The plating bath contains (C) thiourea or thiourea derivatives (thioamides) such as thioformamide and thioacetamide. The presence of the thiourea allows tin or tin-lead alloy to deposit. The amount of the thiourea used in the bath is not particularly limited although it preferably ranges from about 10 to 200 gram/liter, more preferably from about 50 to 150 gram/liter. In combination with the thiourea, a chelating agent may be used, for example, tartaric acid, malic acid, citric acid, and EDTA, in a concentration of 0 to about 200 gram/liter, more preferably about 10 to 100 gram/liter of the bath.

The reducing agent (D) is also contained in the plating bath of the present invention. The reducing agents include hypophosphorous acid and hypophosphites such as sodium hypophosphite and potassium hypophosphite. The reducing agent may be used in an amount of about 10 to 200 gram/liter, more preferably about 50 to 150 gram/liter of the bath.

The tin or tin-lead alloy plating bath containing components (A) to (D) is adjusted until acidic, preferably to pH 2 or lower. For this purpose, a pH adjusting agent may be used, for example, HCl, hypophosphorous acid, organic sulfonic acids, fluoroboric acid, phosphoric acid, pyrophosphoric acid, and etc.

The plating bath according to the first aspect is obtained by adding (E) one or more nonionic surface active agents to the plating bath having the above-mentioned components (A) to (D) mixed in a suitable proportion. The addition of the nonionic surfactant is effective for making deposits uniform. Examples of the nonionic surfactant include polyoxyalkylether series surfactants such as polyoxynonylphenyl ether, polyoxylaurylphenyl ether, etc., polyoxyalkylamide ether series surfactants such as polyoxystearylamide ether, polyoxyalkylamine ether series surfactants such as polyoxyoleylamine ether, in all these compounds, the alkyl moiety has 1 to 20 carbon atoms), and polyoxyethylene-propylene block polymer surfactants (3-100 mol ethylene oxide/1-100 mol propylene oxide). The amount of the nonionic surfactant used in the bath is not particularly limited although it preferably ranges from about 0.01 to 50 gram/liter, more preferably from about 1 to 10 gram/liter.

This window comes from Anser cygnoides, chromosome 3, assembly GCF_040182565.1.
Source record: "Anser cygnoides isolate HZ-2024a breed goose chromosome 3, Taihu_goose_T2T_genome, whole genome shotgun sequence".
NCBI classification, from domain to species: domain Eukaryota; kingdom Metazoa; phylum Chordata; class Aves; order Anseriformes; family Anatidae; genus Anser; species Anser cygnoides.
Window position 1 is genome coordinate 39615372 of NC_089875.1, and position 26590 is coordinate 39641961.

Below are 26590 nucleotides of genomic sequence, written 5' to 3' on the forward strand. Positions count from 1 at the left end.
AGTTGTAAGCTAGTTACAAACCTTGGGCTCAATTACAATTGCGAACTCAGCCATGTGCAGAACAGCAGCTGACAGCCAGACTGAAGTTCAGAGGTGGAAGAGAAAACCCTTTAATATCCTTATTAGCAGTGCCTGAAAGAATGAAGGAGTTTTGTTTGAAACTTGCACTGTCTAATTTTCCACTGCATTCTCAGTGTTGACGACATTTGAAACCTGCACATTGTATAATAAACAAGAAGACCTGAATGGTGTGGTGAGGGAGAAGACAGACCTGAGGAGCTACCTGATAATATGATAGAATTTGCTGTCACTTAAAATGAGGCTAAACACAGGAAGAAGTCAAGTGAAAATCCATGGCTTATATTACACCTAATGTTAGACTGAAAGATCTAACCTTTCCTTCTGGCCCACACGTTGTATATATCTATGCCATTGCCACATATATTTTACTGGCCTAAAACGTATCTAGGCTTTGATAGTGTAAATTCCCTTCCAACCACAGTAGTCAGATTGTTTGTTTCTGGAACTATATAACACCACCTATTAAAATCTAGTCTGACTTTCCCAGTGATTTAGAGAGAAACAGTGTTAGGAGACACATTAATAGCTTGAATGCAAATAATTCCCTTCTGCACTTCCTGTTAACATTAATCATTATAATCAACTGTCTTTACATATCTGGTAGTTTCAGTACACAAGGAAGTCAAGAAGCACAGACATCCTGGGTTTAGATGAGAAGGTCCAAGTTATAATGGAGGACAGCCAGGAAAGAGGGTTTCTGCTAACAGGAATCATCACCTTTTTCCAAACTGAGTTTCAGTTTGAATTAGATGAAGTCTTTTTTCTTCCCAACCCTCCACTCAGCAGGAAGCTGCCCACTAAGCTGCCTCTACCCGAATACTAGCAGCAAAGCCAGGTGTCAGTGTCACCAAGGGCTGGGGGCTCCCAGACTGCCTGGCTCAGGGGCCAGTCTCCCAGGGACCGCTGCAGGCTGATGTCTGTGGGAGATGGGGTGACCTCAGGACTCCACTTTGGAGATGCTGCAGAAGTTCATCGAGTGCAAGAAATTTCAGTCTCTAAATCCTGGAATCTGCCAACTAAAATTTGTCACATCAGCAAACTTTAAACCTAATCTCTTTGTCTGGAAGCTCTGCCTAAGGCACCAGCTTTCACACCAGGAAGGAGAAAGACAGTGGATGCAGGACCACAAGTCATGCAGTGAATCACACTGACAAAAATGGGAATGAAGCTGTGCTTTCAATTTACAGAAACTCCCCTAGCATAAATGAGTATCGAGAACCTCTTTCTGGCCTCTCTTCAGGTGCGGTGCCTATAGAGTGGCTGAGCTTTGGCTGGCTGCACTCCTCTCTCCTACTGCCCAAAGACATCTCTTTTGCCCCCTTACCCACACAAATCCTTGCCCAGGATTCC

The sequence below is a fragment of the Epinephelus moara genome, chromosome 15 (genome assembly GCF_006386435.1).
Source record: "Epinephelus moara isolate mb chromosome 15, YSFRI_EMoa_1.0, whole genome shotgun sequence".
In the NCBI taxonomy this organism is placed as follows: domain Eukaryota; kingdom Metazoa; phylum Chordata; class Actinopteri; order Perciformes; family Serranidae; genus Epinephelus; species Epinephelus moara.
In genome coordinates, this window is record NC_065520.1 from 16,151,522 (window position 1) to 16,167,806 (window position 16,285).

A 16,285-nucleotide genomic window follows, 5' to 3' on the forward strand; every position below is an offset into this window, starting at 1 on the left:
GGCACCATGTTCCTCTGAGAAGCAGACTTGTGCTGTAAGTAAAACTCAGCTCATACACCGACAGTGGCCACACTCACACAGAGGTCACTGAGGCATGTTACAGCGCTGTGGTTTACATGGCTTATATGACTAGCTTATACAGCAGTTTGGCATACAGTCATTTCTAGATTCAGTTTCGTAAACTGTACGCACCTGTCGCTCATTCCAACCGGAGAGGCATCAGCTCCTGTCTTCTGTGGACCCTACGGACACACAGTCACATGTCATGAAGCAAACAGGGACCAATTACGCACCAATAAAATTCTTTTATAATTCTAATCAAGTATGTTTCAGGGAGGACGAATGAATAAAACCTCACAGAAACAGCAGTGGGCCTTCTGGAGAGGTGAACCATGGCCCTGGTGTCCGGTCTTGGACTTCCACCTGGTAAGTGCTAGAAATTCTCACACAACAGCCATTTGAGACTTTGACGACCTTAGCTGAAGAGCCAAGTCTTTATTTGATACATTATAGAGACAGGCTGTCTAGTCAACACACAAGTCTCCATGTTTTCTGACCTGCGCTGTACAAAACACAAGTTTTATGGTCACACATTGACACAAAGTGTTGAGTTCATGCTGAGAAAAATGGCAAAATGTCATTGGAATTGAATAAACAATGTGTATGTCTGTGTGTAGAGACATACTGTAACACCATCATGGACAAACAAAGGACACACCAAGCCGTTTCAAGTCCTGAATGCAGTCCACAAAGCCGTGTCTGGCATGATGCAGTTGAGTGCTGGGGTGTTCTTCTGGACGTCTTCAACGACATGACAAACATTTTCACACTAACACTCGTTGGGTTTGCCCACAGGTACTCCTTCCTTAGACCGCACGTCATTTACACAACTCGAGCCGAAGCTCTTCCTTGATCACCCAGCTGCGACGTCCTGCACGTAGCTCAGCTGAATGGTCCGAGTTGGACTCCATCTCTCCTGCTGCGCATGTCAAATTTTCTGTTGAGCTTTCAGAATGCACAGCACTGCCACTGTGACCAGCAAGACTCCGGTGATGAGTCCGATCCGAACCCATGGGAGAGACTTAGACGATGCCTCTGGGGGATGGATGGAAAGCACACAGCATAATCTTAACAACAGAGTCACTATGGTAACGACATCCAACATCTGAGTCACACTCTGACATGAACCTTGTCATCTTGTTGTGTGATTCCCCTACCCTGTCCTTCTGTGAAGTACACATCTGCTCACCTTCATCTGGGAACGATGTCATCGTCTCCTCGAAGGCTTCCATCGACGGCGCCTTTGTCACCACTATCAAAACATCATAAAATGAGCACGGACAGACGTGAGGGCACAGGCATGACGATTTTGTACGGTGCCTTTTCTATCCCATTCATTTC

In the plating bath of the invention, an additive (F) selected from the group consisting of a cationic surfactant, a heterocyclic compound having a nitrogen atom in the ring, a derivative thereof, and mixtures thereof is preferably used in combination with nonionic surfactant (E). Examples of the cationic surfactant include alkylamine salts, alkyltrimethylamine salts, alkyldimethylbenzylamine salts, etc., with stearylamine hydrochloric acid salt and alkylpropylenediamine acetic acid salts being preferred. Examples of the heterocyclic compound having a nitrogen atom in the ring include alkylpyridines, alkylimidazoles, alkylquinolines, and alkylpurines, with 2-oxypyridine and 2-oxyimidazole being preferred. In all these compounds, the alkyl moiety has 1 to 20 carbon atoms.

As additive (F), the cationic surfactants and heterocyclic compounds may be used as a mixture of two or more although they may be used singly with satisfactory results. The amount of the additive (F) used in the bath is not particularly limited although it preferably ranges from about 0.01 to 50 gram/liter, more preferably from about 1 to 10 gram/liter.

The plating bath according to the second aspect is obtained by adding (G) an ammonium ion and/or a quaternary ammonium ion to the plating bath having the above-mentioned components (A) to (D) mixed in a suitable proportion. The presence of ammonium ion and quaternary ammonium ion is effective for adjusting the pH of the bath and increasing the solubility of the metal salt or salts, thereby improving the uniformity of a deposit resulting from the bath.